Flo Oy Wong recently brought a variety of mixed media work from California to Council Bluffs and The RNG Gallery. Wong’s March/April exhibition From There to Here presented selections of past work, along with her new series the “Omaha Pie Project” completed in 2011.

“I am making work from the totality of my being,” Wong said. “The journey and story of the people I feature is the place where people can connect. I love finding people’s hearts and touching them.

“Since I bring a particular aesthetic with a social-political outlook involving story telling I wasn’t sure how my art would be received, I am overwhelmed and delighted by the reception. This exhibition at RNG is based on the diversity of those I chose to include in the “Omaha Pie Project.”

The four multi-media pies are each constructed with pie tins, cloth, rice sacks, wire, thread, and poetry. Wong approaches each subject as an opportunity to research and educate herself, to see the world through their eyes.

The Bill Matthew’s Pie includes references to Bill’s passion for architecture, opera, and his delicious brownie recipe. The construction evokes a sense of structure reminiscent of the calm steadiness Bill Matthew embodied. Frank Lloyd’s quote, “The heart is the chief feature of a functioning mind” used at Matthew’s memorial mass in 2009 is felt in Wong’s tribute.

The Rene Orduna/Rob Gilmer pie has a wire frame reference to a Mayan Temple honoring Orduna’s Mexican heritage. The four sides symbolize two plus two becoming one. The delightful recognition of “ones” repeating in 11-11-11, their wedding date, reflects the wit and enthusiasm this duo brings to all their endeavors. The measuring spoons and photographs celebrate cooking and photography, which play prominent roles in each of their lives.

“The pie is a quintessential American icon,” Wong said. “Pies speak to the restaurant culture I grew up in. They also speak to Dixie Quicks, the restaurant associated with the RNG gallery, and Big Mama’s.”

The color and design in Patricia Barron’s pie pays homage to Big Mama’s Kitchen & Catering. Specializing in soul food and traditional American fare, Barron began Big Mama’s in Omaha over 30 years ago. The menu items and memorabilia are highlighted by the inclusion of Barron’s late daughter’s first grade art project.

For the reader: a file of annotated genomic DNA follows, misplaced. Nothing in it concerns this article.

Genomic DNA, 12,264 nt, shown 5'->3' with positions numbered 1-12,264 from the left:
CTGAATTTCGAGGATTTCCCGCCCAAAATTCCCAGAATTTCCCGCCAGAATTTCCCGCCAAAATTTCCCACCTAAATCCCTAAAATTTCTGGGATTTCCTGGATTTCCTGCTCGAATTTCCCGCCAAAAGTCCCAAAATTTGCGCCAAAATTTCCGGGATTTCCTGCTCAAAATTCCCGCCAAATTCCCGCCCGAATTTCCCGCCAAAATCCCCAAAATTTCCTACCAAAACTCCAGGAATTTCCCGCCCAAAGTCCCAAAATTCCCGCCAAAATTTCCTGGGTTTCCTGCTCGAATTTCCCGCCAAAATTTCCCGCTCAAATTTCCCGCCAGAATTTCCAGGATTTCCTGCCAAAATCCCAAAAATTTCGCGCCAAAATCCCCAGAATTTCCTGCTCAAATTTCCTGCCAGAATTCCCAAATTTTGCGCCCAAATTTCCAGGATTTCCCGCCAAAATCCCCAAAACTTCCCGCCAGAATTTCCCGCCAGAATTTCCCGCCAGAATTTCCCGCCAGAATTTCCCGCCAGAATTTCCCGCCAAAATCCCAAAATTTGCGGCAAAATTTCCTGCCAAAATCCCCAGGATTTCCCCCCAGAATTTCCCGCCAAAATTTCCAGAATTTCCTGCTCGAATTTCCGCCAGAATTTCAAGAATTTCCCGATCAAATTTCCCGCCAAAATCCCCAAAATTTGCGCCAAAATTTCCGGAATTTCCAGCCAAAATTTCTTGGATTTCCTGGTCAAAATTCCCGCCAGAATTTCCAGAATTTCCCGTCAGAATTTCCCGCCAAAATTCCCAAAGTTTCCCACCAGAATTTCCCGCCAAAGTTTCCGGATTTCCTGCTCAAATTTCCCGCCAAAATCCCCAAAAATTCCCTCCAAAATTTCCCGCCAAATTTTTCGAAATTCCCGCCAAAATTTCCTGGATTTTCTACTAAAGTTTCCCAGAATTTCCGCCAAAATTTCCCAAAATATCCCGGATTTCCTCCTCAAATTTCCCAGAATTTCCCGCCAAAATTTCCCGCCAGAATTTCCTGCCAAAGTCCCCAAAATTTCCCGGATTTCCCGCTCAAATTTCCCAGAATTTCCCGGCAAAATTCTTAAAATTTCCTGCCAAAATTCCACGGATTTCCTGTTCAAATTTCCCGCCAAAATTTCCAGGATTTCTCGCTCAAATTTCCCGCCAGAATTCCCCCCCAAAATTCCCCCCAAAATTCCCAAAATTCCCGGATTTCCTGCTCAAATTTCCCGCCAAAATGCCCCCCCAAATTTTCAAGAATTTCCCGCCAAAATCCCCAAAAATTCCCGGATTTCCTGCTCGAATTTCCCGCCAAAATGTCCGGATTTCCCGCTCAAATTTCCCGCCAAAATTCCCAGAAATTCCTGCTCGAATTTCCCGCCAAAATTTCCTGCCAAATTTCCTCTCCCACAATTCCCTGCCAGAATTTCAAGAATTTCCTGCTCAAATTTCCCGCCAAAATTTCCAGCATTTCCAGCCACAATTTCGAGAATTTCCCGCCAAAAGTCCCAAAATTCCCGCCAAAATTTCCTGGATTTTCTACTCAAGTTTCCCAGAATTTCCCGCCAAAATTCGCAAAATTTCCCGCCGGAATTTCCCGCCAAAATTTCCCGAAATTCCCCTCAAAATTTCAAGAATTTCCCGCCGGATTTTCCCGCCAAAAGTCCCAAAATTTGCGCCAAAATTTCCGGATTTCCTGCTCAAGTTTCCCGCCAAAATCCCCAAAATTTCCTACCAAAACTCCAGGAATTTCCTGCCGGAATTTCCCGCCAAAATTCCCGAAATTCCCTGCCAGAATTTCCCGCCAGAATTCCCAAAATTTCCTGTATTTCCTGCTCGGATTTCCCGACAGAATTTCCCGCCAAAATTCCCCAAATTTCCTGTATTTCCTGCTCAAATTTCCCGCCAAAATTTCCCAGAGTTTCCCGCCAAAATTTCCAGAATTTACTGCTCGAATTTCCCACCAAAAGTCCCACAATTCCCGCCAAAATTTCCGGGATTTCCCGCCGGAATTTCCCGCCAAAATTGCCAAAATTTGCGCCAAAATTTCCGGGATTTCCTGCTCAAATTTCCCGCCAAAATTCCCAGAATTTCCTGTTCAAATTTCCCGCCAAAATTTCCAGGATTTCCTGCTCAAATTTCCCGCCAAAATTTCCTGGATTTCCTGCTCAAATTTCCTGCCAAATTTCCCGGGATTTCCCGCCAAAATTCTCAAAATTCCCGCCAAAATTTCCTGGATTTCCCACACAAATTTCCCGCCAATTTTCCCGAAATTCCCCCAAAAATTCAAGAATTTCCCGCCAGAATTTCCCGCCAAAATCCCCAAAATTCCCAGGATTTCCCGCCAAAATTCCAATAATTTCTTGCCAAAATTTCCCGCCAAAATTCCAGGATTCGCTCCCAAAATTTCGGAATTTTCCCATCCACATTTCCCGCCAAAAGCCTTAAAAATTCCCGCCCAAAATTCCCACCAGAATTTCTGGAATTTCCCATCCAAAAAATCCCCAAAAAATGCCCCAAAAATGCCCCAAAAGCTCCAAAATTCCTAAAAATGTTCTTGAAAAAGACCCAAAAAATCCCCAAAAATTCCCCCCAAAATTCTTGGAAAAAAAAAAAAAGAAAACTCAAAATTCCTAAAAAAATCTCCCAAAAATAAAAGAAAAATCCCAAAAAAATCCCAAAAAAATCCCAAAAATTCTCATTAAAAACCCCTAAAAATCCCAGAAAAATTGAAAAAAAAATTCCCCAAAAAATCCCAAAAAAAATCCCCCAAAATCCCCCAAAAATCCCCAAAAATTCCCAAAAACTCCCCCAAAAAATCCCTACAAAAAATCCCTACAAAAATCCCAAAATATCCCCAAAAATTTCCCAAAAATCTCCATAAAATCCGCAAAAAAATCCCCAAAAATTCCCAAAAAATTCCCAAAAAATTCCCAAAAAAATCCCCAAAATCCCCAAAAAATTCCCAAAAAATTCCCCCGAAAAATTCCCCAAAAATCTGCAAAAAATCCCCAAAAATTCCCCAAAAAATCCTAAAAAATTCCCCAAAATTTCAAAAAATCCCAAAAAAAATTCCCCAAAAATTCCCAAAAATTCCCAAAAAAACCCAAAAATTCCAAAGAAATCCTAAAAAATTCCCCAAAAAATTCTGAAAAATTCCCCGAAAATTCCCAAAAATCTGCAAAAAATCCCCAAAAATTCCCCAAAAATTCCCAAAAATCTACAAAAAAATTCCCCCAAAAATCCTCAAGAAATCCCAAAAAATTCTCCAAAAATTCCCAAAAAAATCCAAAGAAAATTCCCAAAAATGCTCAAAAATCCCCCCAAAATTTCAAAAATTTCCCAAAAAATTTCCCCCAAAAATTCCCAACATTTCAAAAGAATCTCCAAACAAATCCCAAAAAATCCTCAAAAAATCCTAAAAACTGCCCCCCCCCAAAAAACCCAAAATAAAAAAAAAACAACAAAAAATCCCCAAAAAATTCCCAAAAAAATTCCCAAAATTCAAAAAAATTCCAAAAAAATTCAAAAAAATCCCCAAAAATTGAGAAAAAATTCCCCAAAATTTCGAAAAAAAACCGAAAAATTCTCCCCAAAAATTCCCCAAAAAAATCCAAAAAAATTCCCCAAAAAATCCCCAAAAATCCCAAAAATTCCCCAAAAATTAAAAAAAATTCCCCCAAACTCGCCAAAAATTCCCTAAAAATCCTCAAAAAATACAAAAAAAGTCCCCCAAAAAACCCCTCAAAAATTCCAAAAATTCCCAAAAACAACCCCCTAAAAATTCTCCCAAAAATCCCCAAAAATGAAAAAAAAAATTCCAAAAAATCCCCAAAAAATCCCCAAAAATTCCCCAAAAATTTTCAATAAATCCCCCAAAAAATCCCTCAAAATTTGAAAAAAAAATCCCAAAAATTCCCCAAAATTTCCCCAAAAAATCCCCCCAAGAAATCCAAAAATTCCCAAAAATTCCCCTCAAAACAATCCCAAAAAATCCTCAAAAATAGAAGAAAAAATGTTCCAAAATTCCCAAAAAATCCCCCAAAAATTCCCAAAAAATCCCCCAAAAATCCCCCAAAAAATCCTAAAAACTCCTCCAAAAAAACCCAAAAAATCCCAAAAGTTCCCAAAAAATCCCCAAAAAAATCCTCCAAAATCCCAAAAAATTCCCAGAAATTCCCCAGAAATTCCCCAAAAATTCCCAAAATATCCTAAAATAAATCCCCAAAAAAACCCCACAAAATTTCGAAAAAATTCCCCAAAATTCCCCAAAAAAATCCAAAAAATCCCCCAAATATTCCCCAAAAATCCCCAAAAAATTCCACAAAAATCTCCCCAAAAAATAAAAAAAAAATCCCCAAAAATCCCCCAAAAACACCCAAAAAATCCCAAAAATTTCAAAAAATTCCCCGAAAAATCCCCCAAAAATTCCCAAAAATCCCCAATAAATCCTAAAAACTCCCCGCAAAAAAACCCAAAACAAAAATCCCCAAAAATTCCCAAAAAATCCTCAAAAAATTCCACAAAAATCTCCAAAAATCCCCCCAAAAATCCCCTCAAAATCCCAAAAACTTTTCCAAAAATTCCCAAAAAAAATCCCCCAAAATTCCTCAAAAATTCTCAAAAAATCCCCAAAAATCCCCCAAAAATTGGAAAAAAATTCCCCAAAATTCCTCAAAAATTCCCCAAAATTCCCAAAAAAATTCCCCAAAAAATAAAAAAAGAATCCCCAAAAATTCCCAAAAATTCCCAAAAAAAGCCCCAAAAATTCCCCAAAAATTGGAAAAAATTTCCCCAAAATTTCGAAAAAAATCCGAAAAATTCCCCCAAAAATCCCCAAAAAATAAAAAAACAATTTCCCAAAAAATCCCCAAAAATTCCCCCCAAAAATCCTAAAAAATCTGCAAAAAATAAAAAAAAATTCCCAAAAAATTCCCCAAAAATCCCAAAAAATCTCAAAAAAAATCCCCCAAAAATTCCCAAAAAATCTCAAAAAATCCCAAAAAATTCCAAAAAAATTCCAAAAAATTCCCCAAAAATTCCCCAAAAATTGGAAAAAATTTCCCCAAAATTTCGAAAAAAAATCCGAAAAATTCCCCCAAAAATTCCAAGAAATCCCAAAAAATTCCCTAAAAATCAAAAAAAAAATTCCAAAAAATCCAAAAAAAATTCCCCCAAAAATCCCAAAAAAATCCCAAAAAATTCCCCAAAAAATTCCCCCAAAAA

Ayman El-Mohandes, UNMC’s Dean of the College of Public Health, is honored with a pie referencing the Missouri, Nile, Potomac, and Rhone Rivers. “Our conversation was like a river,” Wong said. “Hearing his philosophy of life and what it means to be a Sufi, I knew I had to use these four rivers as a metaphor for his life’s journey. I included the rose when I found out it’s his favorite flower.

“When I made the works of the honored subjects I felt we were giving pieces of our hearts to each other. The community has opened to me. I feel I’m an honorary Omahan. It is a meeting of the heart and the mind. This merging of energy even carries over to my assistant in California, Theresa Because. We have worked together for 6 years. As we work on a project, her talents and ideas come forth in a give and take between the two of us. My father taught me life is a two-way street, you have to give and take. ”

The earlier work included in From There to Here provides a framework for understanding Flo Wong’s passion for people and their stories. The exhibition has the nuance of a mini-retrospective. The “Oakland Chinatown Series” utilizes graphite drawings depicting the artist’s family while working in their restaurant.  The “Baby Jack Rice Story” about her husband’s childhood growing up in segregated Augusta, Georgia is compelling to look at. The combination of photographs, text, embroidery, and sequins applied to the stretched rice sacks becomes a “quilt” of the story’s content. The color and construction enhances the narrative to create a complete visual statement.

The “Family Rice Sacks” made for Wong’s siblings are visually rich with sequins and embroidery. Hanging from individual bamboo rods they appear as individual personalities. “Kindred Spirit” tells the story of the Los Alamos scientist Wen Ho Lee, arrested in 1999 by the U.S. Government for mishandling sensitive nuclear secrets. The color and texture of the Thai silk contrasts and complements the rice sack’s beads and text.

The “Gold Mountain Series” depicts the variety of people who helped build the state of California. The “Cocooning: Third Eye Dolls”, richly appliquéd, hanging above individual mirrored discs reference David Lynch’s description of transcendental meditation.

“The journey of the people I feature is an element of my spiritual practice,” Wong said. “My parents were immigrants. They courageously came to a country that didn’t want them. They tenaciously clung to life. My siblings and I witnessed our parents living and being ‘who’ they were, doing what they did. My father had high expectations and valued mobility through education. My mother believed in the cultural practice of subservient women, though she became progressive later in life. It is these core values my parents taught us that now inform who I am and the work I make.”

From There to Here, Flo Oy Wong shown through April 8, 2012 at RNG Gallery, 157 West Broadway, Council Bluffs, Iowa. For more details about Wong’s art go to flo-oy-wongartist.com

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